From the storage perspective, audio and video are truly different animals.

Audio and video have different data transaction requirements, and therefore each have their own storage needs. Because of the relatively small size and large number of files used in digital audio applications, processing audio becomes very transaction intensive. By comparison, video applications usually require extremely high bandwidth due to the constant demand for a smaller number of larger files.

In multi-track audio there are generally numerous data files for each track, especially with punch-ins and edits. The rotational speed of the platters directly affects the number of audio tracks you can achieve on a single drive, because of the time taken for the drive to find and process the various files. Files are written to the sectors across the platter, and over the course of your project, these files become scattered, resulting in drive fragmentation. The heads move back and forth across the platters to write and read the scattered data.

Because of the time it takes for the data to pass underneath the heads, drives with slower spindle speeds take longer to access each file than faster drives. Audio applications are very demanding on drives because small delays in the delivery of requested files can result in playback errors. Faster spindle speeds yield more audio tracks with more edits.

Video is bandwidth hungry.

On average, Video files are much larger than audio files. For example, an hour of DV quality footage uses about 12GB of disk space. If you are working with compressed HD video, you could expect to use over 100GB in an hour. In order to record and playback these files, NLEs need sufficient bandwidth to do the job. If the data is not transferred quickly enough for the application to process it, frames will be dropped.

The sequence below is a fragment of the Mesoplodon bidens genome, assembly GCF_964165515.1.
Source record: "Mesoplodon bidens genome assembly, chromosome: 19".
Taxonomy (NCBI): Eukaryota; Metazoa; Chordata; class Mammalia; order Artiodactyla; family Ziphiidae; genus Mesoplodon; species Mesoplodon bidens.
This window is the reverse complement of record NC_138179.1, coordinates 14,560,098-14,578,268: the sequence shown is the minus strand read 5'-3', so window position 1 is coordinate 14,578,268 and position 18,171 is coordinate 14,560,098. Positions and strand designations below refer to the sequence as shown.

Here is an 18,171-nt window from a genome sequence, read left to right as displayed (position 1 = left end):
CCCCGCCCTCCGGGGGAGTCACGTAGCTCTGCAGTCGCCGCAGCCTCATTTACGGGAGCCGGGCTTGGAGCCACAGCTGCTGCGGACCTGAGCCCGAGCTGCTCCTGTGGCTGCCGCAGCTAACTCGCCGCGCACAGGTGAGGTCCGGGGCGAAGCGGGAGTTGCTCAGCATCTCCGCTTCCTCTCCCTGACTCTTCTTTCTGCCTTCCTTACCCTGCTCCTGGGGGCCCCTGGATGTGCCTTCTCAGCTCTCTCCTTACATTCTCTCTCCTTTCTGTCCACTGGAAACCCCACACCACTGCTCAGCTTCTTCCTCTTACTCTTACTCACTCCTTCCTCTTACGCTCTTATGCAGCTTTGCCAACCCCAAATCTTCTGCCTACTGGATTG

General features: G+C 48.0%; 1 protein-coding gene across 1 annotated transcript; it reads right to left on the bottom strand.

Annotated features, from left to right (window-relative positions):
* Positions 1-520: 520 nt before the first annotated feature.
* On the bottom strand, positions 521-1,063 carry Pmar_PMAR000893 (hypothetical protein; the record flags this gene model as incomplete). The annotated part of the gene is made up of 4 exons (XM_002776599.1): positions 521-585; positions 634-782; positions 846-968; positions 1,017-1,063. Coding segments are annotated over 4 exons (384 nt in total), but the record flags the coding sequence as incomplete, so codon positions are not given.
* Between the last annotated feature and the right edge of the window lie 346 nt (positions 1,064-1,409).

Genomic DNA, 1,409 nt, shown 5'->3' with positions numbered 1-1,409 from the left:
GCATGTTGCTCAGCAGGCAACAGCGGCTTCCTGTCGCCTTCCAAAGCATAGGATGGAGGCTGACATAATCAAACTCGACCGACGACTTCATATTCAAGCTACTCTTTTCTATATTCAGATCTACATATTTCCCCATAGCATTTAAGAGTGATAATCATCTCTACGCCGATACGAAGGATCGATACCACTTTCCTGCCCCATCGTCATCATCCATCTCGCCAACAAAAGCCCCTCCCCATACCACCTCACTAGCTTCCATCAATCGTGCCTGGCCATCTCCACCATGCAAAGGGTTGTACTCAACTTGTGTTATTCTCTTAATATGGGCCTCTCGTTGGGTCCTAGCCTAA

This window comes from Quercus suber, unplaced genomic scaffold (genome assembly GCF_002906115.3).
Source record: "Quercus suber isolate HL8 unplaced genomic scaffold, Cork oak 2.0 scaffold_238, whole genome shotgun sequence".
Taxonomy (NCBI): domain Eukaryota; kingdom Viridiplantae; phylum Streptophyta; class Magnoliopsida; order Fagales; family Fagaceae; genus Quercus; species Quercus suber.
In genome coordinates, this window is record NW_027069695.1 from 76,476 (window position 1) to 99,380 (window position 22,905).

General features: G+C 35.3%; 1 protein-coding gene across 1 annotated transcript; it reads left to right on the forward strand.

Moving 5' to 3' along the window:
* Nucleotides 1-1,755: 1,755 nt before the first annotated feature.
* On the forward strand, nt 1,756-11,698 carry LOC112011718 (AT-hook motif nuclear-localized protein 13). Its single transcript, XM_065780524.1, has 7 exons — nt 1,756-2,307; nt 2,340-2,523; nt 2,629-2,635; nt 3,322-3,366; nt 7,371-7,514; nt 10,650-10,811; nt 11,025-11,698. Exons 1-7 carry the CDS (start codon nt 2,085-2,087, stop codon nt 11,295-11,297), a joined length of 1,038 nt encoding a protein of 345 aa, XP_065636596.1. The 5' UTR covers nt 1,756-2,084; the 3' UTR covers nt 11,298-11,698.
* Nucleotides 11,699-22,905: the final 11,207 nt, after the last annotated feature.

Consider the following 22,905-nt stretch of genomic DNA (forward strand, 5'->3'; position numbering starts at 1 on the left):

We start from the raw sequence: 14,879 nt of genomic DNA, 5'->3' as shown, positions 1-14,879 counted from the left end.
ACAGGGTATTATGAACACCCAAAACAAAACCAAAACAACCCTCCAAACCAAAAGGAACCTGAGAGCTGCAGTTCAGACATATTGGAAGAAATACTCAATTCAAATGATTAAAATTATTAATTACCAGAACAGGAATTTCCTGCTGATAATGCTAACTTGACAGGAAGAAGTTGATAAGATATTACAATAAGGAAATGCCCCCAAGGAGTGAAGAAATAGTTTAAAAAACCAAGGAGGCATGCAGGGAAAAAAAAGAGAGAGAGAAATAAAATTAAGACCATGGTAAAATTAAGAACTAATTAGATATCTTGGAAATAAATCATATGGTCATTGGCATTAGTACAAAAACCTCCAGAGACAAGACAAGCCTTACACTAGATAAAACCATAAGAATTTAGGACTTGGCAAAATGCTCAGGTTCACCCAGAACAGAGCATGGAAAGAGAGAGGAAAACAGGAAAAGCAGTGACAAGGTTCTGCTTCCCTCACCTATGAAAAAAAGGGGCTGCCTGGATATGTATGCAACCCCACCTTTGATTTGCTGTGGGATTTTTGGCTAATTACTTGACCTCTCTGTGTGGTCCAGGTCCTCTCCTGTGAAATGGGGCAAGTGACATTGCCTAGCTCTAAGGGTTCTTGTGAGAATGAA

Bandwidth refers to the amount of data that can be transmitted in a fixed amount of time, and often is described in megabytes per second (MB/sec). Bandwidth is more important for video than spindle speed because of the way NLEs access files. NLEs create large files comprised of detailed pixel/color information. These files require a big pipe to flow through at speeds fast enough for the NLE to process. Supporting relatively high bandwidth requires high speed interfaces such as FireWire 800, eSATA, and iSCSI.

In addition, individual drives can be configured in a RAID, which spreads the I/O load over several drives. With a relatively small number of large files, disk drive heads do not have to work as hard to find scattered files, and for theses applications, bandwidth is more important than spindle speed.

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